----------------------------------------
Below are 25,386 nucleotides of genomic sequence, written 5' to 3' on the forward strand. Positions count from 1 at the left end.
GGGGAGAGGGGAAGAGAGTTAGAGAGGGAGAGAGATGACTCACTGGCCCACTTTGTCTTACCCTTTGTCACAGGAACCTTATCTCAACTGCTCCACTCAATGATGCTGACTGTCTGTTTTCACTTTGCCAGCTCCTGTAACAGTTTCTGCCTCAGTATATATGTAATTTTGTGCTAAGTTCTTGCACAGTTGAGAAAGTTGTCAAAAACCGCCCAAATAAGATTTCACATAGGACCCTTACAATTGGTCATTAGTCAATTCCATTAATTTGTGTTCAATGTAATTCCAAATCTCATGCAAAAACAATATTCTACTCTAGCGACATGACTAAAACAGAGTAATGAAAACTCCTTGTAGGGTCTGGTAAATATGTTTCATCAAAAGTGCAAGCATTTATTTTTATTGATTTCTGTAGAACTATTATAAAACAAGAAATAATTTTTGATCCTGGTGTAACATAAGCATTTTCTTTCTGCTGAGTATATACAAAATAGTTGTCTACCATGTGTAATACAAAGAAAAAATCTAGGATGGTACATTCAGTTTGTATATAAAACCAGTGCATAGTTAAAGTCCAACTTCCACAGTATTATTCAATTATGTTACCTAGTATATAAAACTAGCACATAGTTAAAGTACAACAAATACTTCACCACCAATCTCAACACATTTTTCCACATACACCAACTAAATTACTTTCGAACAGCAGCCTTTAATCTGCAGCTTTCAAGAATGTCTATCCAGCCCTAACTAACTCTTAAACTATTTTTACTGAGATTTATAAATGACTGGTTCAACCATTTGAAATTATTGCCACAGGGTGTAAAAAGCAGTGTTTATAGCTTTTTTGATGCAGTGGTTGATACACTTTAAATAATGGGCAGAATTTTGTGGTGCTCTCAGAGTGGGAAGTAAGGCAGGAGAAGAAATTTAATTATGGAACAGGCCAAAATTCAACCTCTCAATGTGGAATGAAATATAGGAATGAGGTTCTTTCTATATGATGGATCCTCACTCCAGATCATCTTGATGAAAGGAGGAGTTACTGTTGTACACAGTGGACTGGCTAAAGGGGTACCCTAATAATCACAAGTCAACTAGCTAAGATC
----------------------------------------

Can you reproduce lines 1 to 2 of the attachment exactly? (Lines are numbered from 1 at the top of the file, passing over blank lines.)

Below are 25,386 nucleotides of genomic sequence, written 5' to 3' on the forward strand. Positions count from 1 at the left end.
GGGGAGAGGGGAAGAGAGTTAGAGAGGGAGAGAGATGACTCACTGGCCCACTTTGTCTTACCCTTTGTCACAGGAACCTTATCTCAACTGCTCCACTCAATGATGCTGACTGTCTGTTTTCACTTTGCCAGCTCCTGTAACAGTTTCTGCCTCAGTATATATGTAATTTTGTGCTAAGTTCTTGCACAGTTGAGAAAGTTGTCAAAAACCGCCCAAATAAGATTTCACATAGGACCCTTACAATTGGTCATTAGTCAATTCCATTAATTTGTGTTCAATGTAATTCCAAATCTCATGCAAAAACAATATTCTACTCTAGCGACATGACTAAAACAGAGTAATGAAAACTCCTTGTAGGGTCTGGTAAATATGTTTCATCAAAAGTGCAAGCATTTATTTTTATTGATTTCTGTAGAACTATTATAAAACAAGAAATAATTTTTGATCCTGGTGTAACATAAGCATTTTCTTTCTGCTGAGTATATACAAAATAGTTGTCTACCATGTGTAATACAAAGAAAAAATCTAGGATGGTACATTCAGTTTGTATATAAAACCAGTGCATAGTTAAAGTCCAACTTCCACAGTATTATTCAATTATGTTACCTAGTATATAAAACTAGCACATAGTTAAAGTACAACAAATACTTCACCACCAATCTCAACACATTTTTCCACATACACCAACTAAATTACTTTCGAACAGCAGCCTTTAATCTGCAGCTTTCAAGAATGTCTATCCAGCCCTAACTAACTCTTAAACTATTTTTACTGAGATTTATAAATGACTGGTTCAACCATTTGAAATTATTGCCACAGGGTGTAAAAAGCAGTGTTTATAGCTTTTTTGATGCAGTGGTTGATACACTTTAAATAATGGGCAGAATTTTGTGGTGCTCTCAGAGTGGGAAGTAAGGCAGGAGAAGAAATTTAATTATGGAACAGGCCAAAATTCAACCTCTCAATGTGGAATGAAATATAGGAATGAGGTTCTTTCTATATGATGGATCCTCACTCCAGATCATCTTGATGAAAGGAGGAGTTACTGTTGTACACAGTGGACTGGCTAAAGGGGTACCCTAATAATCACAAGTCAACTAGCTAAGATC